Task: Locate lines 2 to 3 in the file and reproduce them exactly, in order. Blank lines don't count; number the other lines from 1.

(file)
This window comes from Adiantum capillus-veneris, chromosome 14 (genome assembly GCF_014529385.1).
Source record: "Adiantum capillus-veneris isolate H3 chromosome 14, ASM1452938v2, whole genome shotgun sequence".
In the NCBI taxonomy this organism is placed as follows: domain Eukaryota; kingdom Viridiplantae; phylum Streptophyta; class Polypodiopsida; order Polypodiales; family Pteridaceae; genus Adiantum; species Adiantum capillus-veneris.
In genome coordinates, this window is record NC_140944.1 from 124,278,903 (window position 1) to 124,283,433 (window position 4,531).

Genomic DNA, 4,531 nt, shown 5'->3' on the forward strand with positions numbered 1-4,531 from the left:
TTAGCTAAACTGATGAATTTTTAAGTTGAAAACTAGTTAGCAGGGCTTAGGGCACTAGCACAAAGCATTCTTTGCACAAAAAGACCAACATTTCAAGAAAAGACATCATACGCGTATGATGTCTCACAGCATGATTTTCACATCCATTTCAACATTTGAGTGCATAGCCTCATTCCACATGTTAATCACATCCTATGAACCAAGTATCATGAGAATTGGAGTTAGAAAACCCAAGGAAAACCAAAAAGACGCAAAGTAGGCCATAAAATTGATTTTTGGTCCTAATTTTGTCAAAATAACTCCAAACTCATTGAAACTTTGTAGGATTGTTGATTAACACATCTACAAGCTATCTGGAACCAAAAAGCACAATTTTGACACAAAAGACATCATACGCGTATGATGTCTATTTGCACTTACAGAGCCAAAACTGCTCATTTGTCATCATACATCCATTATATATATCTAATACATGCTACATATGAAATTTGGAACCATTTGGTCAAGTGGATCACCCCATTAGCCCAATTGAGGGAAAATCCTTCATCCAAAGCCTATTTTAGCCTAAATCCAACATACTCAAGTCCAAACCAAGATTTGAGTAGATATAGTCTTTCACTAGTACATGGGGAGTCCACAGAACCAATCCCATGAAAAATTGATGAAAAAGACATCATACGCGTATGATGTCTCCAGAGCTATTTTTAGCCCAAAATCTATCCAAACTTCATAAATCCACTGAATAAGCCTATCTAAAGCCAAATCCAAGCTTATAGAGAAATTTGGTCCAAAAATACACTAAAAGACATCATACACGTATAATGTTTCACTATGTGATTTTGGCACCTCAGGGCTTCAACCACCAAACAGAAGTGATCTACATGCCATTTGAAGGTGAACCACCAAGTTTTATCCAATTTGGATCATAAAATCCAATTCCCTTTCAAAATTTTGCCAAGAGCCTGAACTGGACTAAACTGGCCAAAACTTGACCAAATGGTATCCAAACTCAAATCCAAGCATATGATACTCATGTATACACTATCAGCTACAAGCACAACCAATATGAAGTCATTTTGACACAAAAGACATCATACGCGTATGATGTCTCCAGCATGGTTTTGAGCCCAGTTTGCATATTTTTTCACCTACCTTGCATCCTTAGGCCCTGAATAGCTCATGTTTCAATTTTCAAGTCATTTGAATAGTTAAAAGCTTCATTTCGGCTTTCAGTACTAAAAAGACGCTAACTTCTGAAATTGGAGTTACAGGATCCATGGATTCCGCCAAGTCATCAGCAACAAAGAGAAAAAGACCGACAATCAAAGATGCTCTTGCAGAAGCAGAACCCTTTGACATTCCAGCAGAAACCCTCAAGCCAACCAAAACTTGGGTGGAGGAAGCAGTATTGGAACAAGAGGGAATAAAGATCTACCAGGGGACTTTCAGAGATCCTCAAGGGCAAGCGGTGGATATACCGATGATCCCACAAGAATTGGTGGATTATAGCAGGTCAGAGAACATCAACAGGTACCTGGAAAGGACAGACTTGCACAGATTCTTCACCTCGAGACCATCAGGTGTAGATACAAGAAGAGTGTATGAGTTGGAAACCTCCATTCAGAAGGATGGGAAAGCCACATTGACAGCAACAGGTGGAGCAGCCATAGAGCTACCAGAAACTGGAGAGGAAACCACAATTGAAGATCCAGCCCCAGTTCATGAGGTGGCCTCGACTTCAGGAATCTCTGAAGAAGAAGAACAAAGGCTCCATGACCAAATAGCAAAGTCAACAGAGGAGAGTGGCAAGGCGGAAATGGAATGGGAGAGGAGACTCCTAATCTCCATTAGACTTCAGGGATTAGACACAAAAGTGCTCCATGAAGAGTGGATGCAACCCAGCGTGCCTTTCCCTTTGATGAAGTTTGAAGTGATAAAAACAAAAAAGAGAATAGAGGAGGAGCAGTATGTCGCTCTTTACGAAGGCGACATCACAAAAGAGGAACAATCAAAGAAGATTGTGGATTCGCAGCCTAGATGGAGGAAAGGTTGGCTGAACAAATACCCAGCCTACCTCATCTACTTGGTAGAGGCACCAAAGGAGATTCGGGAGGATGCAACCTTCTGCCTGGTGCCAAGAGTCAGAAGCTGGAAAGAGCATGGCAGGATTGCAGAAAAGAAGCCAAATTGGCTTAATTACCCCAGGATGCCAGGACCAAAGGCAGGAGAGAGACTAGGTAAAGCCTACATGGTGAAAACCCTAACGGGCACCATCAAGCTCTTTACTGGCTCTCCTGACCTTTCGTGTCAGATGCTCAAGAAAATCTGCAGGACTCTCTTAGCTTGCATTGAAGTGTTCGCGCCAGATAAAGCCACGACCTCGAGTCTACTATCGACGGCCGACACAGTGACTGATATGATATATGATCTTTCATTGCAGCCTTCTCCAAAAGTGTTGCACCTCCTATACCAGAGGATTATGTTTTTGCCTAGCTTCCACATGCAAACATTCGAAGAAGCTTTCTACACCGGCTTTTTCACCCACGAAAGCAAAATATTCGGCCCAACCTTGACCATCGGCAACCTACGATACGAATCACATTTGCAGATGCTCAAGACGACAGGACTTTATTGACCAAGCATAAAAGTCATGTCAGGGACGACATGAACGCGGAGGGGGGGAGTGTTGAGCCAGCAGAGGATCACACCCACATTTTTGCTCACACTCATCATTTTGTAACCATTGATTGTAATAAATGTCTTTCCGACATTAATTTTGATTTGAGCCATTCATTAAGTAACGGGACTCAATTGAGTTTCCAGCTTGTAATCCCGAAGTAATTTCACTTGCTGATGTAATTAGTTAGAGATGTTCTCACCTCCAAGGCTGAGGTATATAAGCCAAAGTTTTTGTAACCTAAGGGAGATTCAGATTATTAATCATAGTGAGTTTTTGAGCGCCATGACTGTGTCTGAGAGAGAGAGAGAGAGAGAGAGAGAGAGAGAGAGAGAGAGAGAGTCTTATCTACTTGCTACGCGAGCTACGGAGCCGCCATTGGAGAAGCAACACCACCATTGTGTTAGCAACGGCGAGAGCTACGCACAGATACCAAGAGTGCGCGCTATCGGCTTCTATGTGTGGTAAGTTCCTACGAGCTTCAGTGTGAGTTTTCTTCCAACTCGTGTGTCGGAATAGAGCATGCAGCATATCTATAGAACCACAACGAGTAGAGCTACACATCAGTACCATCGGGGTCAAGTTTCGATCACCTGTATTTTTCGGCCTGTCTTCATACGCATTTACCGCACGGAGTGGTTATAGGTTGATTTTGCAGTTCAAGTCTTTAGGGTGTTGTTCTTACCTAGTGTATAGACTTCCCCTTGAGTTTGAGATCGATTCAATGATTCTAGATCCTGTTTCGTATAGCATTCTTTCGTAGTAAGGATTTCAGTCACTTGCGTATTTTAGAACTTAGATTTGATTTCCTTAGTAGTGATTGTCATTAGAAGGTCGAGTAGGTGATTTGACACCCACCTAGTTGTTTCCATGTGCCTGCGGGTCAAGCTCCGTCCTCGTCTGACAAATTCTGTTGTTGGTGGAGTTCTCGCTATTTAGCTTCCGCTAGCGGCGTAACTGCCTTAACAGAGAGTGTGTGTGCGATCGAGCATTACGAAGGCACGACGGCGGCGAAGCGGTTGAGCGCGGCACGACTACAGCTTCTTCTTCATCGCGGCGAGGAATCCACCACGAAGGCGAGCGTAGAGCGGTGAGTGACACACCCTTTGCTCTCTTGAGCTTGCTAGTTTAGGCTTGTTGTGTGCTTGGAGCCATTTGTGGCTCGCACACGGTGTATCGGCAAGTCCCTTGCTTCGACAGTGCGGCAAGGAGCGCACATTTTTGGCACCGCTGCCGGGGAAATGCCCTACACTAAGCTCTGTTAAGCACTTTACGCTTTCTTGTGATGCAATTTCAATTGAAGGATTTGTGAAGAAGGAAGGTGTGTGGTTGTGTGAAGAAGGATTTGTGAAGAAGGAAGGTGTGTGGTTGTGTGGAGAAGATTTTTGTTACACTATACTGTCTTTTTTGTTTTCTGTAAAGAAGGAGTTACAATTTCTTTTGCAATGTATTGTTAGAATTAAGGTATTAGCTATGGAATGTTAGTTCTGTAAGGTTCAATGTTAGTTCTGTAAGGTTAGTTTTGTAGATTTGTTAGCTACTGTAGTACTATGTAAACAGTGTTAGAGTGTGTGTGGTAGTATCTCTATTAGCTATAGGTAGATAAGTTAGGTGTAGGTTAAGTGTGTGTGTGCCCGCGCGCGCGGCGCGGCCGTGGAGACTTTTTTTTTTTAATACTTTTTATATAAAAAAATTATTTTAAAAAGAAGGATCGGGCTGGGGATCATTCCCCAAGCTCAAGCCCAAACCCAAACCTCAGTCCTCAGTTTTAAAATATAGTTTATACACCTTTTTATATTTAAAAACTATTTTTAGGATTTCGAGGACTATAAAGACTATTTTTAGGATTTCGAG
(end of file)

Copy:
Source record: "Adiantum capillus-veneris isolate H3 chromosome 14, ASM1452938v2, whole genome shotgun sequence".
In the NCBI taxonomy this organism is placed as follows: domain Eukaryota; kingdom Viridiplantae; phylum Streptophyta; class Polypodiopsida; order Polypodiales; family Pteridaceae; genus Adiantum; species Adiantum capillus-veneris.